God's hand was on Mindy every step of the way. The surgeon said if we hadn't reacted as quickly as we had, she wouldn't have made it.

I felt God had healed her. But then the bill came! A $50,000 medical bill in addition to our other financial problems.

So you owed $350,000 at that point?

Yes, but two miracles happened. The first was that Mindy survived the surgery. The second was that the hospital had a special program for trauma children. We learned several weeks later that Mindy qualified for the program. It covered the whole bill.

One hundred percent?

One hundred percent. This trauma center informed us that because of the special nature of Mindy's case and the level of our income, we'd be charged a reduced amount. Then one day, they called and said, "Mrs. McNaughton, we're waiving the amount." I don't understand how it happened except to say God was watching out for us. But in the meantime, we experienced another trauma.

Hal's father had loaned us some money to pay our survival bills—the house, utilities, food—that Hal had deposited into our bank account. During the week Mindy had her surgery, the IRS swooped in and took out all our money. I thought I'd made an arrangement with them, but I didn't get it in writing. So we arrived home to find all our bank accounts had been cleaned out.

What did you do?

I called the IRS. I broke down, cried, and explained what had happened that week and that they'd taken money loaned to us just to survive. The woman I spoke to was sympathetic. She said, "I'll return all your money except $100." That's why it's important to communicate with your creditors. If I hadn't communicated with her, nothing would have happened.

That seems like another miracle.

Well, I needed that, because as Mindy recovered, my grandmother broke her arm in the nursing home. Since I was the only family close by, I had to take care of her. Then my mother had to have surgery. My husband got violently ill and had to be rushed to the emergency room. Everything happened in a six-week period. I thought, What more can happen?

Enough is enough!

Exactly. I wailed at God, "What's happening here? I can't take one more minute. Where are you, God?" After I cried myself dry, I opened my Bible. Here's what I read: "Then you will call, and the LORD will answer; you will cry for help, and he will say: here am I" (Isaiah 58:9). I'd asked, "Where are you?" And God said, "Here am I." That was all I needed; I just needed to know God hadn't left me.

How did your life change from that point?

After all this happened, Hal and I said, "We've got to make some changes. We have no insurance. We have a child who just had brain surgery. She's going to need follow-up medical care." Hal decided to go to work for someone else as a financial planner. They had group insurance—and they took Mindy.

And I decided to take the advice I'd given others through my Professional Credit Counselors!

Did you ever feel hypocritical being in debt and still running Professional Credit Counselors?

Yes and no. Sometimes I wondered, What would people think if they knew I was going through this? But I also realized it was a poor economy and we had made poor choices.

Our game plan was to take bits of money, contact creditors, and negotiate with them. We finally got everything paid off, but we were in debt for about six years.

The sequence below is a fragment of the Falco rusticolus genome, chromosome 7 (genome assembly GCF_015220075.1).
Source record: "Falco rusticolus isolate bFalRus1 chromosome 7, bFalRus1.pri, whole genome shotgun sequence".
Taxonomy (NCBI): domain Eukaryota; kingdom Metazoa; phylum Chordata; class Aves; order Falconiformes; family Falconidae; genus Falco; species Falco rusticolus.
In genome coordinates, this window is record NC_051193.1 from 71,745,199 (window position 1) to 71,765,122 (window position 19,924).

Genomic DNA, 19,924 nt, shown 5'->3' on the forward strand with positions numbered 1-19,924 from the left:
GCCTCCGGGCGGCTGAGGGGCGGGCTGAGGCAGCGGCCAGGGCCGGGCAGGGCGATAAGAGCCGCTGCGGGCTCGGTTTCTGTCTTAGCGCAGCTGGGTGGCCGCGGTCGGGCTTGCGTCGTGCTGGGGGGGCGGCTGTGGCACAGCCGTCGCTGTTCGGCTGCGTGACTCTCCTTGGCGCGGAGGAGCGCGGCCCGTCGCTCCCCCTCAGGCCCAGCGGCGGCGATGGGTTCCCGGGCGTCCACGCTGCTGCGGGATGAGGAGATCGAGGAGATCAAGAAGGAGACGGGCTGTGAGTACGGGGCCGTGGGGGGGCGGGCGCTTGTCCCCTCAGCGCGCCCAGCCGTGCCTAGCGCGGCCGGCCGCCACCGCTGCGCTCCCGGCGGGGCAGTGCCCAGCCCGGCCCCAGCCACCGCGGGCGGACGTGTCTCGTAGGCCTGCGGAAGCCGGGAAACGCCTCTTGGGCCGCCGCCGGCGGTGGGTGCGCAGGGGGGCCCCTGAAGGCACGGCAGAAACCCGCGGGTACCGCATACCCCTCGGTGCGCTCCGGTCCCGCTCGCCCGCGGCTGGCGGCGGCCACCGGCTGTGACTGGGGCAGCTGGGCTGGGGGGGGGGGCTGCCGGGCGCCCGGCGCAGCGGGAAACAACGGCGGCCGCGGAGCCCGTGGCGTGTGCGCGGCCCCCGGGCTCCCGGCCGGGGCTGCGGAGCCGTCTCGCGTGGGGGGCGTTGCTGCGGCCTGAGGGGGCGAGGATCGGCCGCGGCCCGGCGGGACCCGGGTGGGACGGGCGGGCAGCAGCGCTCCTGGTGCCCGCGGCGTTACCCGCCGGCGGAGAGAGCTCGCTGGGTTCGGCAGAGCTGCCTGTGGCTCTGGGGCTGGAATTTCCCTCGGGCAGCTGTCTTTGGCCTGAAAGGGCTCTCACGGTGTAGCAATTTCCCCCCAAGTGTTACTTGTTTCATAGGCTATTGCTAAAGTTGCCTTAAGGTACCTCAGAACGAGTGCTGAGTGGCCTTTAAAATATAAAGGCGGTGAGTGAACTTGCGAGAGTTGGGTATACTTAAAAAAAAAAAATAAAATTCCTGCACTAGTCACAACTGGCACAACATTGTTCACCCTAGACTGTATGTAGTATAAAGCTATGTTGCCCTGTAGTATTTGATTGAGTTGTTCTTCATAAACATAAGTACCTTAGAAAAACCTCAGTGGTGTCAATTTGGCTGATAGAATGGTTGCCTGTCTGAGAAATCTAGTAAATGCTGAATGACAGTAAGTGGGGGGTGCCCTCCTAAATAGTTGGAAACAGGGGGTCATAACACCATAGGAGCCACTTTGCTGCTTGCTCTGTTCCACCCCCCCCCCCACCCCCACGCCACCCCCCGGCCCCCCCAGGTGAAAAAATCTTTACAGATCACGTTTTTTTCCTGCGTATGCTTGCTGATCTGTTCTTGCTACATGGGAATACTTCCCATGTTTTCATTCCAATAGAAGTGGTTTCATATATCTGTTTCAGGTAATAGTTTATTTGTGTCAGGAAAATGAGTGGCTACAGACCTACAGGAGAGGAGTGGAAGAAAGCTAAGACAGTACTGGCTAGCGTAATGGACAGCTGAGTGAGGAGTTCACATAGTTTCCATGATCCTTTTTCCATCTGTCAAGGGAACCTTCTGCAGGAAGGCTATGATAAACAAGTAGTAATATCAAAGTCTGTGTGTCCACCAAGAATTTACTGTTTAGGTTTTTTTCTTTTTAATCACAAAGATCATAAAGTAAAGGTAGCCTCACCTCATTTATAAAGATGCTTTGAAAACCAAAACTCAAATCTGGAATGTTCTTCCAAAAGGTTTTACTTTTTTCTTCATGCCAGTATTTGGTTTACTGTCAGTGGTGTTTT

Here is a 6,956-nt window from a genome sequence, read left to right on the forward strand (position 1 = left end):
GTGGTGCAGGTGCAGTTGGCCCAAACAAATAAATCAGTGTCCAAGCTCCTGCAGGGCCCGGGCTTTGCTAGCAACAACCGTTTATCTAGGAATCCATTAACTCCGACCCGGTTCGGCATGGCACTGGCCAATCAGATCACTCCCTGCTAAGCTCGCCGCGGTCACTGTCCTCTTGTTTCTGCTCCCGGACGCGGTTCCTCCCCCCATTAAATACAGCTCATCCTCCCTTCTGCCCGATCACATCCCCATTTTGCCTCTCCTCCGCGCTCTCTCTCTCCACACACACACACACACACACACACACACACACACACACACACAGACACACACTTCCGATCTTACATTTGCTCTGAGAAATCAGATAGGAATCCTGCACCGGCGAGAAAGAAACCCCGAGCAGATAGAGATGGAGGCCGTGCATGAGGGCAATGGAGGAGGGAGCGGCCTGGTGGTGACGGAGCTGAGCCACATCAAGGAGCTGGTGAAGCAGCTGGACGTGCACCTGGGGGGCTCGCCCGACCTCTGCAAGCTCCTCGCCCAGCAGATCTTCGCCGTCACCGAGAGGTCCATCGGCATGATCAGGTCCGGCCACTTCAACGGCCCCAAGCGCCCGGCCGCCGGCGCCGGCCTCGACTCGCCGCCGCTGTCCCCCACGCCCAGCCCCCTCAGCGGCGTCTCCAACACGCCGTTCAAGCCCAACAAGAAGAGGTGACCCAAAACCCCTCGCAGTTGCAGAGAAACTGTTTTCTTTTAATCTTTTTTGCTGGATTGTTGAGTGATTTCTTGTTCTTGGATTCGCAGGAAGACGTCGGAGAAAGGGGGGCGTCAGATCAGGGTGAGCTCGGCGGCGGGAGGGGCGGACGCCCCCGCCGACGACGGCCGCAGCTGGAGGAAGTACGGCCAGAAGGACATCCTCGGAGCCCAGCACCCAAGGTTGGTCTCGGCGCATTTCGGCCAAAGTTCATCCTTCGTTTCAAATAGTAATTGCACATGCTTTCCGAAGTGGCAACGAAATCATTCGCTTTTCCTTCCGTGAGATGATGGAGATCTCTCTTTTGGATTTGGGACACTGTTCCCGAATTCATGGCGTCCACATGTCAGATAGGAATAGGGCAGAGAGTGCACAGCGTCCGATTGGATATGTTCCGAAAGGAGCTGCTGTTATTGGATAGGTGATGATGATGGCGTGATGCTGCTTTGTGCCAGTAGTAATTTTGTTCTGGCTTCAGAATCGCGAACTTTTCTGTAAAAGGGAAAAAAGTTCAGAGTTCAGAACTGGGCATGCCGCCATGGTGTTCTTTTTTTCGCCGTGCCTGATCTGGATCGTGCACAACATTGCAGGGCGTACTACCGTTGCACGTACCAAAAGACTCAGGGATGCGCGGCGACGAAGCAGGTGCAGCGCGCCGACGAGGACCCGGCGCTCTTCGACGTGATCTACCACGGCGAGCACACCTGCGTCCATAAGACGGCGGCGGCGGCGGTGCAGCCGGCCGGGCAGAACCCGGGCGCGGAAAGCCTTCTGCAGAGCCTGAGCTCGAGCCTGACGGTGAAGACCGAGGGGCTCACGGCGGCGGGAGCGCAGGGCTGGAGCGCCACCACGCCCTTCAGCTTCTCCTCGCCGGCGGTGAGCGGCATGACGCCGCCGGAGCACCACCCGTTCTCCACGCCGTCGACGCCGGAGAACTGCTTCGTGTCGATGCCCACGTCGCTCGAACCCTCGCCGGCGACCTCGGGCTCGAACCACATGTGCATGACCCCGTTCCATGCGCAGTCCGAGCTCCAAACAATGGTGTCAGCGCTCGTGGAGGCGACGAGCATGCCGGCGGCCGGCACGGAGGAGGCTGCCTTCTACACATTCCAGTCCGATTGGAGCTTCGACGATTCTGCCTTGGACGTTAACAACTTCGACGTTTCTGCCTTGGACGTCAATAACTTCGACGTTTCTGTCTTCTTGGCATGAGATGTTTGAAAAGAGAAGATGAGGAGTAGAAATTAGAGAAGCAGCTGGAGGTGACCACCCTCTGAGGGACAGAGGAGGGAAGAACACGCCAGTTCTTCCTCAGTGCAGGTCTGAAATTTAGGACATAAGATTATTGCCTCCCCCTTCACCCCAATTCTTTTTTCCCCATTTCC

I didn't know you could negotiate with creditors!

You can. Creditors know getting something is better than nothing. They realize you could file for bankruptcy. So I'd contact the creditor and say, "Okay, I have this much money. I can settle this with you and have it to you by the end of the month." Then they'd take it or leave it. Typically, creditors will work with you—but you can't be late or default. You even can contact the IRS to do what's called an offer in compromise. They'll work with you on a payment schedule or reduce the original amount owed. Hal and I saved about two-thirds on some of the debts.

How were you able to do that?

They negotiated on a reduced settled amount. We had tax specialists advising us to file for bankruptcy. I'm glad we didn't. We got the majority of the debts settled—and kept our credit and financial reports clear. Many times people file for bankruptcy because creditors are intimidating them. That's the worst reason to do it. People don't realize when you file for bankruptcy, it's on your credit report for ten years. I didn't want that.

You're now debt-free?

We're debt-free.

What advice would you give other women in debt?

Stay focused. Make a plan to get out of debt. Seek advice from a debt management company that will negotiate with creditors on your behalf to lower your interest and your payments. I learned through this hardship that things can get better. God will give you the wisdom and strength you need. And once you're on the other side, you'll have a ministry! God's been able to use my experiences, because now I can empathize with women struggling under the weight of debt.

How can women protect their finances?

Learn how to balance a checkbook. That sounds so simple, but you can't believe how many women don't know how to do that. Start putting aside money.

What you don't know can hurt you. If you're married and your spouse handles your finances and he dies, for instance, not only are you mourning your loss, but now you're stuck with a checkbook you've never balanced, bills you've never had to pay, retirement, investments, and life insurance you know nothing about. And what if your husband put you into debt? You're now responsible for that, too. It's enough to push you over the edge. You don't have to read all the books, but at least communicate.